The church is right across the street from the Palace Theater - a restored vintage movie house - where we were headed for the Film Festival. Bone Crusher was the headline film - a touching documentary of the loving relationship between a VA father and son, both coal miners. The film-maker really knows how to tell a story and I will never forget the scenes filmed in the dark tunnels of the coal mine -
All in all a FINE DAY.
I made this video in 2003 for a Gallery 10 exhibition with Lucy Blankstein in which we combined family pictures and video to tell visual stories. To tell the truth I had forgotten about this little gem. It shows with a few glitches because its not a perfect size conversion for bringing onto the blog. Today I am still amazed that I made it all - story words, images, movie, adding sound - the whole bit - myself on my old computer. So its a prize to me.
Lucy and I also showed the works in the exhibition at the 2004 Washington DC Artomatic - a huge exhibition of more than 500 artists. People would stop and listen through the films - pulled in by the family stories.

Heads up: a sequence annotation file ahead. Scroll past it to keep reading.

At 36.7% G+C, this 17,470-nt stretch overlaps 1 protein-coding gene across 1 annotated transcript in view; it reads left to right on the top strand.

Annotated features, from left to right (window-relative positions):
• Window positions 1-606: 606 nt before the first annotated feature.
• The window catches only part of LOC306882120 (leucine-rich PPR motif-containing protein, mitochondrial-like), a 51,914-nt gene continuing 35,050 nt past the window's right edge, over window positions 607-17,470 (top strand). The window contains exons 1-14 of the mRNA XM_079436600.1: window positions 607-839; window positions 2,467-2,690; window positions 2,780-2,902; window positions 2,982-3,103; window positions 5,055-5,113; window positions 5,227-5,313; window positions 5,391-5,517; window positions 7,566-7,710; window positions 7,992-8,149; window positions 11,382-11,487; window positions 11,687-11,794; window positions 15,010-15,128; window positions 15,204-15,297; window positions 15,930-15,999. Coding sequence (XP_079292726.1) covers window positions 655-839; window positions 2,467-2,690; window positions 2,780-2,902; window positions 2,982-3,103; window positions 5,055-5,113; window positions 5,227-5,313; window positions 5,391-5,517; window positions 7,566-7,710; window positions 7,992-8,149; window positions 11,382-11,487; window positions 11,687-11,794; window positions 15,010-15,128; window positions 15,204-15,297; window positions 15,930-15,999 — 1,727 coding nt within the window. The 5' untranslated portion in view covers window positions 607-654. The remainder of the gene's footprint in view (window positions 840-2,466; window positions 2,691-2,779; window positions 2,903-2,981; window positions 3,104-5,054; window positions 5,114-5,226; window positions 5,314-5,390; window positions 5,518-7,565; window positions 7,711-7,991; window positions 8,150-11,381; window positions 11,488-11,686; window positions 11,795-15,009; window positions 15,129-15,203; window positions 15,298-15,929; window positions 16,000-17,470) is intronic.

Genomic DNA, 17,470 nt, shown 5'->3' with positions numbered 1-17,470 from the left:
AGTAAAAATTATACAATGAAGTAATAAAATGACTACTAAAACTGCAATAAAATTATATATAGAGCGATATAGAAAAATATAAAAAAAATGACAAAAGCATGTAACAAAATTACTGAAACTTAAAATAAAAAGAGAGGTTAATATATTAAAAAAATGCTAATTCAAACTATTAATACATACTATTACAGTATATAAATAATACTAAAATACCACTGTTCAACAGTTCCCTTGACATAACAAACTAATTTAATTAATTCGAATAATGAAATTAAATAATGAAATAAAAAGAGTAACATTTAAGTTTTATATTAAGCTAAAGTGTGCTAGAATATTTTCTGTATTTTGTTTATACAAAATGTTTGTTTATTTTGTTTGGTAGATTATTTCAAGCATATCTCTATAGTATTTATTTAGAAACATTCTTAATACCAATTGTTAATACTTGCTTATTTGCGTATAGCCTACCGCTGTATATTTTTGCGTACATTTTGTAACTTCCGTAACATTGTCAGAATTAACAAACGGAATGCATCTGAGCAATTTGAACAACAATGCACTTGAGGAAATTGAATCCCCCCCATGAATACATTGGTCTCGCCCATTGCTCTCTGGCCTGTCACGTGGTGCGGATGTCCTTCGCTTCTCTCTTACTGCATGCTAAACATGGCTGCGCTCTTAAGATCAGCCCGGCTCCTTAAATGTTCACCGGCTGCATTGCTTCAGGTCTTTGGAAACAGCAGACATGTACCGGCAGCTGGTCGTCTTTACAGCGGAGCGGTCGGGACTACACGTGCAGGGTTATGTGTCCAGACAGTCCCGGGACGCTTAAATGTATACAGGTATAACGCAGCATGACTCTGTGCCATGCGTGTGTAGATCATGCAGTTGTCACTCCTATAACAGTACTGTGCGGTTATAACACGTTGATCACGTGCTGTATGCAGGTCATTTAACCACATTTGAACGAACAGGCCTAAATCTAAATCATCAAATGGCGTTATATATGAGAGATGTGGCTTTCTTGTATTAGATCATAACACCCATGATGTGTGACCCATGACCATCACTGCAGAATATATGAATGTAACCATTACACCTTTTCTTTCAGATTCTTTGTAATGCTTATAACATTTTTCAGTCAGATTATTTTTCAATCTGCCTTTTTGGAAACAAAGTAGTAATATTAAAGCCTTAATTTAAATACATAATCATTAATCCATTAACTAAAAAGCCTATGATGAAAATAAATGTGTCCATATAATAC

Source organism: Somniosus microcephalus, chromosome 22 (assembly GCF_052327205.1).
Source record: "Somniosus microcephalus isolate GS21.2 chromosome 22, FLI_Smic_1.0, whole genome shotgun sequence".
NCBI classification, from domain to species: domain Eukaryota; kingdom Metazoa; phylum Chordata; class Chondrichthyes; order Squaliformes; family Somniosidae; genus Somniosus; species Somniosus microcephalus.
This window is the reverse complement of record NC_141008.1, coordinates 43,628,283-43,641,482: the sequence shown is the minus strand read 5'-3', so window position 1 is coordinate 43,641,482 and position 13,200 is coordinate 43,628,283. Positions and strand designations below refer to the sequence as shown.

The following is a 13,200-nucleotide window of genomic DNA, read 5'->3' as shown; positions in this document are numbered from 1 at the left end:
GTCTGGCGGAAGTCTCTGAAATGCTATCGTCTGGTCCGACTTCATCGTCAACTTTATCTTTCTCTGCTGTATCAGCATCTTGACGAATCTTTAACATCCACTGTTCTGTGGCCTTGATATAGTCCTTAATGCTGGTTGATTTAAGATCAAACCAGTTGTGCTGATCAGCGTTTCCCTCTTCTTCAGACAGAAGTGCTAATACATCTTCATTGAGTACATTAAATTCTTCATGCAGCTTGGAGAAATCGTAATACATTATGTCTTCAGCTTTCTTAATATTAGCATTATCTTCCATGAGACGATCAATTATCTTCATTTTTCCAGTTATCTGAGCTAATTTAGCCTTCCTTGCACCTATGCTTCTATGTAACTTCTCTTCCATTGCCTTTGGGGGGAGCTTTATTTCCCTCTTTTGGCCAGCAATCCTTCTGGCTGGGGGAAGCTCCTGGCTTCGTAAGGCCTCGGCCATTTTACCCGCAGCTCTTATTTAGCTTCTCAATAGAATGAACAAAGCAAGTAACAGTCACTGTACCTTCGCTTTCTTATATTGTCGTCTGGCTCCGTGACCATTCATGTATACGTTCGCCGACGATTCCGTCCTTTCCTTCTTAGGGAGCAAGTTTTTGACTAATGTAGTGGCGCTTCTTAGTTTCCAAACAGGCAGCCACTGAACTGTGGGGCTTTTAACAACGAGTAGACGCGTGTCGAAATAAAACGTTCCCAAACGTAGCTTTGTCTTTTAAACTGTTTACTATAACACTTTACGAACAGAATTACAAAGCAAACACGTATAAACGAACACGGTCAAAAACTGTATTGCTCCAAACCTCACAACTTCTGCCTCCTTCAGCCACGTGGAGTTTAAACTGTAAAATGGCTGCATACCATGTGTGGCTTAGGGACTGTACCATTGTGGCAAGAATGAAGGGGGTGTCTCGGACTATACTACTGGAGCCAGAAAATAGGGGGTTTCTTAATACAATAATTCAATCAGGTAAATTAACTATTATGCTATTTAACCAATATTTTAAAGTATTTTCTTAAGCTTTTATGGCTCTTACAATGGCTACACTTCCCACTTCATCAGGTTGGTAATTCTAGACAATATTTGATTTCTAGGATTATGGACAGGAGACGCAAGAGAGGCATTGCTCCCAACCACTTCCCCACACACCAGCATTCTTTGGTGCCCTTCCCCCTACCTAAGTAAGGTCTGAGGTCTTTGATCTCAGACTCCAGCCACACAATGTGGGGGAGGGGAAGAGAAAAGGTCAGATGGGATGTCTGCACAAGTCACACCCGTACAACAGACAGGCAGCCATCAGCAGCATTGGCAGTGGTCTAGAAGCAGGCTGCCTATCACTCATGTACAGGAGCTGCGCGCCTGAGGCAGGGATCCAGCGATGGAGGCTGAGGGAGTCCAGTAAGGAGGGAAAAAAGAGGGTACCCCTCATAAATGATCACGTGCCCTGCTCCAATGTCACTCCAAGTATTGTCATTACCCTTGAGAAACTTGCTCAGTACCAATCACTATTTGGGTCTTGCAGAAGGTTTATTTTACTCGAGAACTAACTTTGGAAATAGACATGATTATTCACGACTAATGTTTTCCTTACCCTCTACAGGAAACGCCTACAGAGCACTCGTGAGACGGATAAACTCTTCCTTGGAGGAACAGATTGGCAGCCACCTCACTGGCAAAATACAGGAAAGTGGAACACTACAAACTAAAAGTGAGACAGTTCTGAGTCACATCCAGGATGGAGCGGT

I am posting this for the members of my family who check out the blog and have never seen the film. The stories are from my mother. I spent many wonderful hours interviewing Mama when I was working on the family Genealogy. I especially liked her telling me about her grandmother. She did truly love Grandma.
When I made it I loved how the moving words felt like someone "telling" the story. I still think that works effectively.
For the same reasons I really enjoy producing storytelling events. Juggling lists, keeping track of lists of details so things will run smoothly.
I used to set up large art fairs and fund-raising dinners. Its all the same - concept art. You have to imagine the event and how its going to work out - and then make it happen. I always start with the event itself - think through it - what I want to happen and how it will look - and then I walk backwards on the face of the calendar - walk back to the day I first start it. Develop my list from there. Its works.